Chelsea Brown went from high school in Georgia to a 35,000-student university nearby. However, the U.S. Army transferred her mother to Fairbanks a few years later, prompting Brown to follow and enroll at UAF.
Despite the cold and distance from relatives, she immediately felt welcome at the much smaller school. About 5,700 students attend classes on the Fairbanks campus.
“It’s just easy to do things in the community here,” she said.
In the two years she spent at UAF before graduating in spring 2018, those “things” added up to quite a list.
Brown, who majored in biology and minored in French, involved herself in many activities — and even founded a new organization.
“Coming from Kennesaw [State University in Georgia], it was such a big school it was almost like you didn’t exist,” she said. “It was just hard to stand out or even become a part of anything. It felt like you weren’t making a difference on campus.”
At UAF, the atmosphere felt different.
“I like that you kind of bump into the same people every day,” she said. “It’s not that hard to get involved with the campus community or student life.”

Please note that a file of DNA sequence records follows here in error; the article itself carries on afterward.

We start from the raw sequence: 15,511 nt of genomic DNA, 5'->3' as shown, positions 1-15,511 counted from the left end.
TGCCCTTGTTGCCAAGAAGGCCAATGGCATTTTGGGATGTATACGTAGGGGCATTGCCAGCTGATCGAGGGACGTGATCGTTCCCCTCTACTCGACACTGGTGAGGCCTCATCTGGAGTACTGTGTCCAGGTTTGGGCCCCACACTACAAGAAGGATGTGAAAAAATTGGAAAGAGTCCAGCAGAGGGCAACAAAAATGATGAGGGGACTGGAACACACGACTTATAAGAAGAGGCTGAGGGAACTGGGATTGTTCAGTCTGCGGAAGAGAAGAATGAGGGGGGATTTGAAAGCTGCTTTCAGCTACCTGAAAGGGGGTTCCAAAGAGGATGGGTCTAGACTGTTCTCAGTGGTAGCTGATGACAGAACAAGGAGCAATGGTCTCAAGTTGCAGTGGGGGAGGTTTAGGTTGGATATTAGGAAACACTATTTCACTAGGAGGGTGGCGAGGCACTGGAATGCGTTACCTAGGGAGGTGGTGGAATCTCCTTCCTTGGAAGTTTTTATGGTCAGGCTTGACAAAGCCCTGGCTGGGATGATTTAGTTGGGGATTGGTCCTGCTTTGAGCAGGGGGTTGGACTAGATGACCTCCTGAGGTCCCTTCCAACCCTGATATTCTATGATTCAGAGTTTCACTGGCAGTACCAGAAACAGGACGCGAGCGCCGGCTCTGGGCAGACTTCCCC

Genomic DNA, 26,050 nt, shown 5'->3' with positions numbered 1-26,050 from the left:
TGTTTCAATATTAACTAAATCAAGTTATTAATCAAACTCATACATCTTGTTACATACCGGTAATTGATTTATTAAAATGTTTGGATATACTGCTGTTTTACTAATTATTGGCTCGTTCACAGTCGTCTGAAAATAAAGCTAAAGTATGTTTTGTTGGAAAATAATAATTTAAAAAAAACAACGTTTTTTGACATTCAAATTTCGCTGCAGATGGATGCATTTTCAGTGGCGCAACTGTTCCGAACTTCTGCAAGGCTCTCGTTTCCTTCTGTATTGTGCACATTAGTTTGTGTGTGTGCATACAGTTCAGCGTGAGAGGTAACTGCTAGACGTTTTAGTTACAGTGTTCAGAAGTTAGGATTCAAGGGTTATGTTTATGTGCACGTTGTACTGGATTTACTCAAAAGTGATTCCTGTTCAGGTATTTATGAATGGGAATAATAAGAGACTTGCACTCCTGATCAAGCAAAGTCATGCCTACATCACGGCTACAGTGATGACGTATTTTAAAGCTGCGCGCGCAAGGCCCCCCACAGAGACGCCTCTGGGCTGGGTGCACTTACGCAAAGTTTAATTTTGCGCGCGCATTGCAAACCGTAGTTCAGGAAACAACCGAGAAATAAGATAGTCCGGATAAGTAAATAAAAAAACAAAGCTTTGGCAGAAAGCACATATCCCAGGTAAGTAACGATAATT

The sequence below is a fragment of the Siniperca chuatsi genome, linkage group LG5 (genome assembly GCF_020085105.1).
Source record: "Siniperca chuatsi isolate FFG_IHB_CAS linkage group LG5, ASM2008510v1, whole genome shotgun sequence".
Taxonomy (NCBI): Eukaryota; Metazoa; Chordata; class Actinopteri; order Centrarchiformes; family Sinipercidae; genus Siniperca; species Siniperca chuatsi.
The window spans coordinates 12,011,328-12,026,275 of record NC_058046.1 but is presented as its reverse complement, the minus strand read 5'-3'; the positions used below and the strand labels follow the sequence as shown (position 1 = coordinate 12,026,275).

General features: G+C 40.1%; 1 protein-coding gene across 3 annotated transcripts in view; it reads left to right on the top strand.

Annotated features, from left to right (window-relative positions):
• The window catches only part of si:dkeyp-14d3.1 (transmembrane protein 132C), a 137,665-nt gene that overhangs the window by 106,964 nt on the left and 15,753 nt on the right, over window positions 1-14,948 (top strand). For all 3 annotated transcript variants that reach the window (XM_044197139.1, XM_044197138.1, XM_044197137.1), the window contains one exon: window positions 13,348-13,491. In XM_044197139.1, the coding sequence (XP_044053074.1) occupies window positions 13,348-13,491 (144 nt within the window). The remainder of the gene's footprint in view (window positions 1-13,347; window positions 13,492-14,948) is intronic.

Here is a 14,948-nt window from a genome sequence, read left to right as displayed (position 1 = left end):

Brown, who has been interested in animals since her youth, joined the student chapters of The Wildlife Society and Ducks Unlimited.
She and other Wildlife Society students placed screens in outhouses at local campgrounds to keep birds out. “The birds were trying to nest in them and they were dying,” she explained.
Brown traveled to Oakland, California, over spring break in 2017 to volunteer at a boys and girls club. UAF’s Student Leadership and Involvement office organizes the annual “alternative spring break.”
The following fall, Brown spent a semester at sea. The ship brought her to eight countries, including Ghana, South Africa and Myanmar. While onboard, she took upper-level biology classes that contributed to her degree.
When she returned, she started a Black Student Union chapter at UAF. She hopes the organization will continue after her graduation.
She also worked at One Tree, a UAF program that focuses on trees as a way to teach science and art to students of all ages.
Brown initially planned to enter veterinary school, but her interests evolved after coming to UAF. She now plans to enter graduate school and focus on research. She said the myriad scientific opportunities at UAF inspired her.
“I know other schools have that, too, but here it just spoke louder,” she said.
Brown describes herself as an “Army brat,” so she was accustomed to finding her way in new places. Nevertheless, moving to Fairbanks from Georgia was “definitely an adjustment.”
She did adjust, though, as she discovered when she visited her grandmother in Florida.
“Florida tried to kill me — it was so hot,” she said. “I’m not used to it anymore.”